Bulls, Bears and other Beasts by Santosh Nair
No Stopping The Bulls
Just when it felt that the market had stabilized, the 9/11 attacks in the US took place which plunged markets worldwide into another spell of gloom. The ripple effect of the US recession was felt all over the world. The Sensex slumped to an eight-year low of 2,600. Instead of companies, this time entire stock exchanges were shutting down.
GB had remarked to Lala that the products and services of various companies were trusted by clients. And that trust was what it took to stay in business and not a high stock price. By 2003, Lala had split with Monk and was on his own. He had returned the money that Monk had loaned to him for the membership card. The beauty of public issues was that they were liquidity guzzlers. By June, it was certain that a bull market was underway again. Every bull needed a leader to look up to and this time the Big Bull was "Rakesh Jhunjhunwala". He began to be referred to as 'India's Warren Buffet'.
As the elections approached in 2004, the left parties backed the Congress-led UPA without being part of its government to block BJP from coming to power at the center. The bull run reversed faster than anyone would have imagined and the market sank lower.
As the bull market began to gather steam again, promoters realized that the higher the earnings and earnings growth potential, the more value the market would assign to a stock. Thus, began the game of "market capitalization" and "wealth creation" as the promoters went in for an image makeover.
In a growing market, promoters were keen to show off a fat bottom line, real or fake, as it helped them raise equity capital at fancy valuations. Increasing costs of plant and machinery also helped to divert the company's money to the promoter's accounts. With the market rising once again, Ketan Parekh was back in action. He was operating through fronts. To Lala's surprise, Monk refused to do business with Ketan as he was particularly bitter towards him.
The IPO boom continued in 2005 as well. Jet Airways and Suzlon Energy were the most sought-after stocks of that year. However, many investors started to regret their decisions within a month of their purchase as the companies' financial performance kept worsening steadily. Often merchant bankers and even some promoters would ask a number of the reputed institutional investors to bid for a large number of shares in their issue. This helped to create the impression that the issue was in demand with fund managers.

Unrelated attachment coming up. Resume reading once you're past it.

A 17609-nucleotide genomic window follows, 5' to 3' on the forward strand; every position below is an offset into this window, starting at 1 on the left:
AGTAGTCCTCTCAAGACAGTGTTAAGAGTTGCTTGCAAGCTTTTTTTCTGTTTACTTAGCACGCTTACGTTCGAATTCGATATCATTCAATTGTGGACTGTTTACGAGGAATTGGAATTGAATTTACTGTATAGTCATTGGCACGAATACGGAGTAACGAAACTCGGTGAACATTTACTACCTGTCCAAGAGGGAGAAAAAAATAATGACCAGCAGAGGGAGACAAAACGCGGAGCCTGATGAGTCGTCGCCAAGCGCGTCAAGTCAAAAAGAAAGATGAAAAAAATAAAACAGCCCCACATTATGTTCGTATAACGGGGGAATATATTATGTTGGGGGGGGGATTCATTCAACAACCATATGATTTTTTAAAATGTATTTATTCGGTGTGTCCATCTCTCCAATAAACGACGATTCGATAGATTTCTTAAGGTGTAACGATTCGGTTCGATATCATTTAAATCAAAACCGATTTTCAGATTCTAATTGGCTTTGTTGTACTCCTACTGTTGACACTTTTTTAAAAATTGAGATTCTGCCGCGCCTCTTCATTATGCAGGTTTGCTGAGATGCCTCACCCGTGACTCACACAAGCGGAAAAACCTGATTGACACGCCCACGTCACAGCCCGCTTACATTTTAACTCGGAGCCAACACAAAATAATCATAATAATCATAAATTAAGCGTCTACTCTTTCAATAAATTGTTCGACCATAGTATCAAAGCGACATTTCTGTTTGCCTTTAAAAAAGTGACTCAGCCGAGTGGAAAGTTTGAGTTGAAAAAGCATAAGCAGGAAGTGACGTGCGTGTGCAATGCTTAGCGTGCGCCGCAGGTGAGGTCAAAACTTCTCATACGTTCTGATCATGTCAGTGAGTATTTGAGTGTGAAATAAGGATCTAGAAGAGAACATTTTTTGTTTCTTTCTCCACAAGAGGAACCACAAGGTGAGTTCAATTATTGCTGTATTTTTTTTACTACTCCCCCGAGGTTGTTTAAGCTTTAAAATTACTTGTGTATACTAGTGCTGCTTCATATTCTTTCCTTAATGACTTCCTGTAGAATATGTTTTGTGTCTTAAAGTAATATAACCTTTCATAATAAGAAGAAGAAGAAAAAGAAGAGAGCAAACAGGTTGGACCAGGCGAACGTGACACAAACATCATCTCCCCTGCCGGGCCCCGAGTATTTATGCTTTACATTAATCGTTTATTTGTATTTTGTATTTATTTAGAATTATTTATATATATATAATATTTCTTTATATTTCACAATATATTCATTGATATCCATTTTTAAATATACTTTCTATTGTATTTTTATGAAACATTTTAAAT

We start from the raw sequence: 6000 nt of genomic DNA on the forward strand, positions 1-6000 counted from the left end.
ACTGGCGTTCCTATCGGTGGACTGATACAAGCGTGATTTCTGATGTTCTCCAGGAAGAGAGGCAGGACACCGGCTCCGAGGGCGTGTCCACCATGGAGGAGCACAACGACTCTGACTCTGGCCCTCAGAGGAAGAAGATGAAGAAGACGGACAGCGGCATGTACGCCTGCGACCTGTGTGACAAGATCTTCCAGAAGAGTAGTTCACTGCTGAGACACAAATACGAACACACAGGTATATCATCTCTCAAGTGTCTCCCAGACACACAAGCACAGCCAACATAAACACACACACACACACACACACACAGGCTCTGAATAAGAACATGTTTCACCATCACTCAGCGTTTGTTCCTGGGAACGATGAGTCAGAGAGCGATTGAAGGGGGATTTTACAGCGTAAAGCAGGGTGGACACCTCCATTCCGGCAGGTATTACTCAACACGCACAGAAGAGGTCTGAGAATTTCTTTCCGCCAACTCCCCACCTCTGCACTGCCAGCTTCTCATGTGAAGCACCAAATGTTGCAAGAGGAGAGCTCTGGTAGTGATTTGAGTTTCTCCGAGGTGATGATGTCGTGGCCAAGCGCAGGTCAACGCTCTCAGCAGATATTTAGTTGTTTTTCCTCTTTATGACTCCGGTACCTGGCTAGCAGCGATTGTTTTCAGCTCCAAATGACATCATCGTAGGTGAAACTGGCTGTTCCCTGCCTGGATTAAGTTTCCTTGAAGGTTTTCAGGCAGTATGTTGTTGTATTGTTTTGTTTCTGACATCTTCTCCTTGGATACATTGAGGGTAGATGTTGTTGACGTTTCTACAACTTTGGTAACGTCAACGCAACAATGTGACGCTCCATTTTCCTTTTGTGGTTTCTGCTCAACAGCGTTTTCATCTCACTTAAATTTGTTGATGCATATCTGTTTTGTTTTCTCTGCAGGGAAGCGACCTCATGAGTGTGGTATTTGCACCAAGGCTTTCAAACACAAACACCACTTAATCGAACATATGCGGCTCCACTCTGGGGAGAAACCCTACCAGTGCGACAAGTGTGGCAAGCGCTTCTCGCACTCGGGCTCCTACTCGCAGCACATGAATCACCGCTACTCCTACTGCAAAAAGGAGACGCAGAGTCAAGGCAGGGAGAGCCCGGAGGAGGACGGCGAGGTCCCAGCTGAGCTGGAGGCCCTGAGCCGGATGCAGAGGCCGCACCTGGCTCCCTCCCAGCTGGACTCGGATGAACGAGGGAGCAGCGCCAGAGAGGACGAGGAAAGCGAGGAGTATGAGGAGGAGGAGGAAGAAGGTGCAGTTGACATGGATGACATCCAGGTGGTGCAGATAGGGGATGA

In a probe conducted by SEBI in 2006, investigators found that in 21 IPOs, shares meant for retail investors had been cornered by a group of 85 financiers working through players that were fronting for them. The drama continued with 75 companies raising ₹24,779 crores in 2006.
FIIs were buying everything available and retail money flows into mutual funds was also on the rise. By April, the Sensex had rocketed to 12,000 and to 14,000 by December. Reliance Petroleum was the blockbuster IPO of that year.
2007 turned out to be the high noon of the IPO boom, as 100 companies together raised over ₹34,000 crores. Property prices shot through the roof across the entire country. Nearly 43% of all the money raised through IPOs that year was by realty companies. The public issue of the year was the KP Singh promoted DLF.
Outsized pay packages became quite common across the corporate world as companies were making massive profits. In the last quarter of the year, three well-known brokerages - Motilal Oswal Securities, Religare Enterprises and Edelweiss Capital issued IPOs. They fetched an overwhelming response and got off to a flying start as soon as they got listed.